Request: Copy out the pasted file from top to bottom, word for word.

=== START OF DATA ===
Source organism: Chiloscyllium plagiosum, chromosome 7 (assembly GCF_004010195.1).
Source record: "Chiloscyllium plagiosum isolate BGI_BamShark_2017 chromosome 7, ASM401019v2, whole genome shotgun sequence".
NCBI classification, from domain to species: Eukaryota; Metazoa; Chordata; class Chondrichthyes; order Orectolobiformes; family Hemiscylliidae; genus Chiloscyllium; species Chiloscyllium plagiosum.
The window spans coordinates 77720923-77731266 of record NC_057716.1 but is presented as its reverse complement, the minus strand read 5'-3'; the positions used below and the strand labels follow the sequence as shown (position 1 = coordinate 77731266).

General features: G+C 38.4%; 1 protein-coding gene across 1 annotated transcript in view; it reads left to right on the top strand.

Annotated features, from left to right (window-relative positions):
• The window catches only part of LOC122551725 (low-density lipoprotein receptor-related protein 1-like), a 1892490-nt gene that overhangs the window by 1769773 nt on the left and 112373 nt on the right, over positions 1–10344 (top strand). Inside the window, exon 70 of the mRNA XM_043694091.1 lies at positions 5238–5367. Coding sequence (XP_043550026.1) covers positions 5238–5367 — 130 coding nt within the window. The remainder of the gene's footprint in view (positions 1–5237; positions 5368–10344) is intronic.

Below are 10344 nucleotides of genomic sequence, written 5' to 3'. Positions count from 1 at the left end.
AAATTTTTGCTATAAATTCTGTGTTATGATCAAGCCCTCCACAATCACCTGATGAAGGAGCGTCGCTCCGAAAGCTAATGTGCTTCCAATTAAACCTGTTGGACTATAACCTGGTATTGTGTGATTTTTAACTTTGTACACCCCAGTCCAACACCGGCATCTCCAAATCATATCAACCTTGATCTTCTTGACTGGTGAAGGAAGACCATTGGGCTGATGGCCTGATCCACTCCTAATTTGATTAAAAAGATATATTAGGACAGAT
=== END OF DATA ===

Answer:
Source organism: Chiloscyllium plagiosum, chromosome 7 (assembly GCF_004010195.1).
Source record: "Chiloscyllium plagiosum isolate BGI_BamShark_2017 chromosome 7, ASM401019v2, whole genome shotgun sequence".
NCBI classification, from domain to species: Eukaryota; Metazoa; Chordata; class Chondrichthyes; order Orectolobiformes; family Hemiscylliidae; genus Chiloscyllium; species Chiloscyllium plagiosum.
The window spans coordinates 77720923-77731266 of record NC_057716.1 but is presented as its reverse complement, the minus strand read 5'-3'; the positions used below and the strand labels follow the sequence as shown (position 1 = coordinate 77731266).

General features: G+C 38.4%; 1 protein-coding gene across 1 annotated transcript in view; it reads left to right on the top strand.

Annotated features, from left to right (window-relative positions):
• The window catches only part of LOC122551725 (low-density lipoprotein receptor-related protein 1-like), a 1892490-nt gene that overhangs the window by 1769773 nt on the left and 112373 nt on the right, over positions 1–10344 (top strand). Inside the window, exon 70 of the mRNA XM_043694091.1 lies at positions 5238–5367. Coding sequence (XP_043550026.1) covers positions 5238–5367 — 130 coding nt within the window. The remainder of the gene's footprint in view (positions 1–5237; positions 5368–10344) is intronic.

Below are 10344 nucleotides of genomic sequence, written 5' to 3'. Positions count from 1 at the left end.
AAATTTTTGCTATAAATTCTGTGTTATGATCAAGCCCTCCACAATCACCTGATGAAGGAGCGTCGCTCCGAAAGCTAATGTGCTTCCAATTAAACCTGTTGGACTATAACCTGGTATTGTGTGATTTTTAACTTTGTACACCCCAGTCCAACACCGGCATCTCCAAATCATATCAACCTTGATCTTCTTGACTGGTGAAGGAAGACCATTGGGCTGATGGCCTGATCCACTCCTAATTTGATTAAAAAGATATATTAGGACAGAT